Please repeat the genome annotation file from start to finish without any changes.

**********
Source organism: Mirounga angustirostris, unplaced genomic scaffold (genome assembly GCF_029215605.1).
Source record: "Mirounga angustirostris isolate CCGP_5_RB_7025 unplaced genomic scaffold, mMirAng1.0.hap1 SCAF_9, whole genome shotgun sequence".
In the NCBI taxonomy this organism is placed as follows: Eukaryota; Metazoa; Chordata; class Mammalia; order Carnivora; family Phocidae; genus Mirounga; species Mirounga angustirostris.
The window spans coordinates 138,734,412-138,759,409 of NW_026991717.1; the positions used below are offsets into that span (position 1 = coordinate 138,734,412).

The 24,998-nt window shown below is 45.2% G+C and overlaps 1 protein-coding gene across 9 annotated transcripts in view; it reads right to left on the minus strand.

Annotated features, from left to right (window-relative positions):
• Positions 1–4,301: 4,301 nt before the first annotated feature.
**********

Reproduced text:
Source organism: Mirounga angustirostris, unplaced genomic scaffold (genome assembly GCF_029215605.1).
Source record: "Mirounga angustirostris isolate CCGP_5_RB_7025 unplaced genomic scaffold, mMirAng1.0.hap1 SCAF_9, whole genome shotgun sequence".
In the NCBI taxonomy this organism is placed as follows: Eukaryota; Metazoa; Chordata; class Mammalia; order Carnivora; family Phocidae; genus Mirounga; species Mirounga angustirostris.
The window spans coordinates 138,734,412-138,759,409 of NW_026991717.1; the positions used below are offsets into that span (position 1 = coordinate 138,734,412).

The 24,998-nt window shown below is 45.2% G+C and overlaps 1 protein-coding gene across 9 annotated transcripts in view; it reads right to left on the minus strand.

Annotated features, from left to right (window-relative positions):
• Positions 1–4,301: 4,301 nt before the first annotated feature.